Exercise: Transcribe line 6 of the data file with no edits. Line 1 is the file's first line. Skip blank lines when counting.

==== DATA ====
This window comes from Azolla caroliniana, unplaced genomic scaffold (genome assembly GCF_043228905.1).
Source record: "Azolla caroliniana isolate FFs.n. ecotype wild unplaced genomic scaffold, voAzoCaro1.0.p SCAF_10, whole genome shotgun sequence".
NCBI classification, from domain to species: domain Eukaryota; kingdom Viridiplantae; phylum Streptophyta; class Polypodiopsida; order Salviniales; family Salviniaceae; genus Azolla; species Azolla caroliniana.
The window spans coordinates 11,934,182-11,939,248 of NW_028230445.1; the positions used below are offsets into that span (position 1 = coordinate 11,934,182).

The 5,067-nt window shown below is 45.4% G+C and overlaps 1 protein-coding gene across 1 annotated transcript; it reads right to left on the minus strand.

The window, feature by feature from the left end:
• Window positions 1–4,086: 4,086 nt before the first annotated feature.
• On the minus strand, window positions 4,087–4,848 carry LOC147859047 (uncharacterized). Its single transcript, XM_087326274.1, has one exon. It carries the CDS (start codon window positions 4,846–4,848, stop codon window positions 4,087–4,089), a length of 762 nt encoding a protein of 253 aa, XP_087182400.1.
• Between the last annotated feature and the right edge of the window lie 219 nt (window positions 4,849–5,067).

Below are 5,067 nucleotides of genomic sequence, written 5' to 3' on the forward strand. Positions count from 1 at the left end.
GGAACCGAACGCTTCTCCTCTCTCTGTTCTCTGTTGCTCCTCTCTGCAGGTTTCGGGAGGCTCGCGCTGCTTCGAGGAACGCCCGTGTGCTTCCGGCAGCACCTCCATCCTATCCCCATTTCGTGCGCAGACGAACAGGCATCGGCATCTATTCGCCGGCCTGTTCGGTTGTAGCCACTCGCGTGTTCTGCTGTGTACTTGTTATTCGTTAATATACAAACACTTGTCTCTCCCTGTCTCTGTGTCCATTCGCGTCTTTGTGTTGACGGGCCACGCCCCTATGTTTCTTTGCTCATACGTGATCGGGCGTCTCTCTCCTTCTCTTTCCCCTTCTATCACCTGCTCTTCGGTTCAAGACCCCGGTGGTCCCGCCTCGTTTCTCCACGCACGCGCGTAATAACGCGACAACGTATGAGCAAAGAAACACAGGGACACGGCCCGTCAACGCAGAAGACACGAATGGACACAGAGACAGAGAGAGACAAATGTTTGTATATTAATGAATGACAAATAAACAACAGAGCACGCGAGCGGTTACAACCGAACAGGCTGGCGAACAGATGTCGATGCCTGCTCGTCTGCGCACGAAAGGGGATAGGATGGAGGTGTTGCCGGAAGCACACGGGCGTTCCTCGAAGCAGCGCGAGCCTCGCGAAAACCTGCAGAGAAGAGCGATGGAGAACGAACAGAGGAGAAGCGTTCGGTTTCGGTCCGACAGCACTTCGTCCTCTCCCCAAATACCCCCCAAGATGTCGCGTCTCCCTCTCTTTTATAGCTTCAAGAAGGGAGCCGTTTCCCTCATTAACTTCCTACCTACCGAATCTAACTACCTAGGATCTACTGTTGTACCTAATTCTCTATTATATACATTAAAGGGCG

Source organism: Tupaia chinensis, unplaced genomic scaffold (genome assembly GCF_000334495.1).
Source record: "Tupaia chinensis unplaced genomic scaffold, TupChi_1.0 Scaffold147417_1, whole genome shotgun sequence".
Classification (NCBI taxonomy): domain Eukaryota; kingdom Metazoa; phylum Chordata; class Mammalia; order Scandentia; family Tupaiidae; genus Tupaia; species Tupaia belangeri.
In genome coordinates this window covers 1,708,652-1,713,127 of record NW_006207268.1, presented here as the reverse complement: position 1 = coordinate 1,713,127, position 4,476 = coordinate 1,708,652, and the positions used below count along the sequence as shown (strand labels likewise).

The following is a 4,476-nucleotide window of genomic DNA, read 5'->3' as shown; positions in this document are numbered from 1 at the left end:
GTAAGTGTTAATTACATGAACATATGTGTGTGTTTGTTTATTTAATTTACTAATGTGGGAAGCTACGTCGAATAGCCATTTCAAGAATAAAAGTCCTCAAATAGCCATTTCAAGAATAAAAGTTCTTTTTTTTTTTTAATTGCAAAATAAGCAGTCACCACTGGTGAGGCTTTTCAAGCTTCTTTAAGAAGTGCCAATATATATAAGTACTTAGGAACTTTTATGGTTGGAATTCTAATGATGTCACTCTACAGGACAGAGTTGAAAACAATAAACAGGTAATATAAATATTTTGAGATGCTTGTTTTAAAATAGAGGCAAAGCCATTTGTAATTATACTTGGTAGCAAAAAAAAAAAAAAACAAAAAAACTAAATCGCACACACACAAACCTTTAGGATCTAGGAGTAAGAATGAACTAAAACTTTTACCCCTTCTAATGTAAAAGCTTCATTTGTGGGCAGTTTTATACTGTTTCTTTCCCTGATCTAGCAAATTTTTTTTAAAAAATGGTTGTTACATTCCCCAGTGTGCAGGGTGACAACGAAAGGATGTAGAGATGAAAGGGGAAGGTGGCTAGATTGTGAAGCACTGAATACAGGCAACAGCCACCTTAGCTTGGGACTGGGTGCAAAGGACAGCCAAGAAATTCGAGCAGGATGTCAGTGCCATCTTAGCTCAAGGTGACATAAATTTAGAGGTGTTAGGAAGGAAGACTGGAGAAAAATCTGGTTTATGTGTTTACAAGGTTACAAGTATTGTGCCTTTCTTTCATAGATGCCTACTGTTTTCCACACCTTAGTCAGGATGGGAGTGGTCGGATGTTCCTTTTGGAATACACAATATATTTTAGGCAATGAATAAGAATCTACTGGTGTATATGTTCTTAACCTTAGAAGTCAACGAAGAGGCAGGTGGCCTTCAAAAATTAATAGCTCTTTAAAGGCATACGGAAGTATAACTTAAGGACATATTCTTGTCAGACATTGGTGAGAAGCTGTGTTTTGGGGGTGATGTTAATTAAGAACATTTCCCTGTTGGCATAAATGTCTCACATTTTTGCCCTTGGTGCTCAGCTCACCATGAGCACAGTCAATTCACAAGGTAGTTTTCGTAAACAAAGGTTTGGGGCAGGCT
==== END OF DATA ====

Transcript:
The window, feature by feature from the left end: